Why a steam whistle signals snack time in Mexico City
In Tu Casa Mi Casa, Enrique Olvera reveals the Mexican sweet potato seller’s unusual calling card
A high, steam-driven whistle can mean many things in many different cities, from an express train's arrival, through to the end of the working day on a production line. However, in Mexico City, the Mexican capital, that sound takes on a certain culinary characteristic.
“No matter where you are in Mexico City, as the night starts, you will hear a steam whistle in the distance,” explains Mexico’s leading chef Enrique Olvera in his new book Tu Casa Mi Casa: Mexican Recipes for the Home Cook. “For an untrained ear, it might sound like a shift is ending at a factory, or the whistle of a passing train. For a Mexico City dweller, though, this invariably means that the camote - sweet potato - cart is approaching.
“The vendor keeps an assortment of roasted sweet potatoes in a barrel,” Olvera goes on to explain, “they are kept warm by wood-powered steam that, when released, creates the unmistakable whistle sound.”
That might sound like an unusual, kerbside treat, but as Olvera goes on to say, the camote is made a little bit sugary on the Mexican streets.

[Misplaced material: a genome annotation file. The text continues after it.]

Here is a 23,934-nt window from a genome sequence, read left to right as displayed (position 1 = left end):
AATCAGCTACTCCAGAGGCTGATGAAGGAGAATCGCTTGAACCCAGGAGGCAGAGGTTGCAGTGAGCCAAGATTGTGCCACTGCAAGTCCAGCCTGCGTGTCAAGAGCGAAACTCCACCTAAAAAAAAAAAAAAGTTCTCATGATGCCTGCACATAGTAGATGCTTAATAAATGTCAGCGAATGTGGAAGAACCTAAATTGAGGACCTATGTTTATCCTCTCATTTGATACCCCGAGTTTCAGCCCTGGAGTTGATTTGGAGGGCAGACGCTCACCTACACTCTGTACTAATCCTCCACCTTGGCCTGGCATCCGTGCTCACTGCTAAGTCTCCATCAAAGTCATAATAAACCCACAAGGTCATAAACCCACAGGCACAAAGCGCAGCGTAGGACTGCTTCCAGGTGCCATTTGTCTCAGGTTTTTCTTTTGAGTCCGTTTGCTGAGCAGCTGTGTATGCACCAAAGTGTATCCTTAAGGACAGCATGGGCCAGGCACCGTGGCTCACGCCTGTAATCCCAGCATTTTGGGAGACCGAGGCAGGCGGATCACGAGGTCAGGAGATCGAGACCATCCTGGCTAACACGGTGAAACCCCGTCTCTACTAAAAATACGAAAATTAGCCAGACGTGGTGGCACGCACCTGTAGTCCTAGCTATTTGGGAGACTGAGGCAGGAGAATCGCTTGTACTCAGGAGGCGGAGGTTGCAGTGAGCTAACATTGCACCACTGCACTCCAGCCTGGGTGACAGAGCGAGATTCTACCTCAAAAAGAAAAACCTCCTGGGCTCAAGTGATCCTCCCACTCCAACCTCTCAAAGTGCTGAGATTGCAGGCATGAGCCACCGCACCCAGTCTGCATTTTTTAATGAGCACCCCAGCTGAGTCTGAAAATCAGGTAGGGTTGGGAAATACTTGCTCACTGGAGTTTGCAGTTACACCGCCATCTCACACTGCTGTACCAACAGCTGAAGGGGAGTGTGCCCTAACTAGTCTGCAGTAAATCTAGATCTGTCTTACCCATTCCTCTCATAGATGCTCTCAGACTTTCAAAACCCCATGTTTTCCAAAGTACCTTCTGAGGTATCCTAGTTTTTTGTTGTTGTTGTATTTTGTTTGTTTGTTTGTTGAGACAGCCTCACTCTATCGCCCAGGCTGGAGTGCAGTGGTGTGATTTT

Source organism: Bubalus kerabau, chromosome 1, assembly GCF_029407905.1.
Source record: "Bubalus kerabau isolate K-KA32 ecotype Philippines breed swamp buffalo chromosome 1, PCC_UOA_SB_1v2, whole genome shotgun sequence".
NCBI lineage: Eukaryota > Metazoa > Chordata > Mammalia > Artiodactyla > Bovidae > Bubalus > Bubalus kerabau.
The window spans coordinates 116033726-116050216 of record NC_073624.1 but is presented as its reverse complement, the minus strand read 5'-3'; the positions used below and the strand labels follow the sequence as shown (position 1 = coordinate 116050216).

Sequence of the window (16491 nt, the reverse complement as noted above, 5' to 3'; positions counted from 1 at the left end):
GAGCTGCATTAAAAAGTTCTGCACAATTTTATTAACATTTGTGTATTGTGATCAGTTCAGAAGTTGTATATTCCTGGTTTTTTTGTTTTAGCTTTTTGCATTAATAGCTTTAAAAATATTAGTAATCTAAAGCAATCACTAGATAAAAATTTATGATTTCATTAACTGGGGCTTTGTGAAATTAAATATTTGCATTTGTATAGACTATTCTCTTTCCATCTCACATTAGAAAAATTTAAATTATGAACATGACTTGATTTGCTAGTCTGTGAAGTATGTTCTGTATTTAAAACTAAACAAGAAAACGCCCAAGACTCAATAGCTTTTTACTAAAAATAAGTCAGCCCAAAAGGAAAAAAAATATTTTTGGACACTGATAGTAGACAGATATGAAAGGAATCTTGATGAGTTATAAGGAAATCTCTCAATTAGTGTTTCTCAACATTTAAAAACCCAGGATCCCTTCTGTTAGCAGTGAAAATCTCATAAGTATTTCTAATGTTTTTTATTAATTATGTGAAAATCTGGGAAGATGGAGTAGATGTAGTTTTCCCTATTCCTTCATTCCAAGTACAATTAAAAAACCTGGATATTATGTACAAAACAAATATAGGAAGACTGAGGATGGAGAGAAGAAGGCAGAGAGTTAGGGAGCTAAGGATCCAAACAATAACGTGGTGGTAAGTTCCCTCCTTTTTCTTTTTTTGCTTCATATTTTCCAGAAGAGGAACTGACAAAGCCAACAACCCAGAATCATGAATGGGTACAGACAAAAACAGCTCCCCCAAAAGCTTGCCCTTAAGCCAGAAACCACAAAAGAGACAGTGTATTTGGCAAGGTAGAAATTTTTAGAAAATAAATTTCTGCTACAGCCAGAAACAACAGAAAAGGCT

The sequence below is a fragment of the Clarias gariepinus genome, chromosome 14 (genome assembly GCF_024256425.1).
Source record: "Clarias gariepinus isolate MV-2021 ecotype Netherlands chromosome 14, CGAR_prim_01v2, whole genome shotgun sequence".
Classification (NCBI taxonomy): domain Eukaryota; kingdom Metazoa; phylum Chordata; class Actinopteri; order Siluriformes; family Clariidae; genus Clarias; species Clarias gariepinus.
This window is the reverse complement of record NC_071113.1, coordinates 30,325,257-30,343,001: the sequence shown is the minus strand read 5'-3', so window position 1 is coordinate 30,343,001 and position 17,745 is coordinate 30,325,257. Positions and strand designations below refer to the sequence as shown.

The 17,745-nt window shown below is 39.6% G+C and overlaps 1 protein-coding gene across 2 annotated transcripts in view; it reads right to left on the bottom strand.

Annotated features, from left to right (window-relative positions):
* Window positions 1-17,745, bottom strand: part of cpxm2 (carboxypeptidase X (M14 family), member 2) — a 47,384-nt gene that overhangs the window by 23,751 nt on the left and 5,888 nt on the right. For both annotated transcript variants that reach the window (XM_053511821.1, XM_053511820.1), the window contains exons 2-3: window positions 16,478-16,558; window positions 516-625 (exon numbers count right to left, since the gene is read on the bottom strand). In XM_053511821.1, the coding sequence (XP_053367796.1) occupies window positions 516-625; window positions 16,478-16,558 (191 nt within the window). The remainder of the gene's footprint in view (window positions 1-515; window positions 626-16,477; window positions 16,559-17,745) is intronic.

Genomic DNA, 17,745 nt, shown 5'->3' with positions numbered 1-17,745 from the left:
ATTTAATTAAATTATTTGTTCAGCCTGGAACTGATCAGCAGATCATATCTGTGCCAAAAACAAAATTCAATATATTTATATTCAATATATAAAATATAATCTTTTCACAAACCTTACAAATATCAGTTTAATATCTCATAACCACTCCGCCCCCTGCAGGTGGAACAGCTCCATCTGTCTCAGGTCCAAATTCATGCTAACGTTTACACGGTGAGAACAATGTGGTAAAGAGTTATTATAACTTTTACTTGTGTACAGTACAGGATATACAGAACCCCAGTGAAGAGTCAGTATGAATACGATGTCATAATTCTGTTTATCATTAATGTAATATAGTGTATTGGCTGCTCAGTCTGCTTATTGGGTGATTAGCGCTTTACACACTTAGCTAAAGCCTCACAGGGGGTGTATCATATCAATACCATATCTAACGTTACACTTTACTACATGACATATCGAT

“They are meant to be a sweet treat and you can choose your topping, but the most common one is condensed milk,” he writes.
Fortunately, you don’t need a steam-heated barrel to recreate this treat at home; Enrique includes a detailed step-by-step guide to the making of this dish, as well as a recipe for condensed milk, if you want to have a go at that too.
"Try it out or use the store-bought canned one,” he says. But whatever you do, he insists you "enjoy the sweet potato while it’s hot!”
For more in-depth local knowledge, as well as plenty of easy-to-follow recipes, order a copy of Tu Casa Mi Casa here.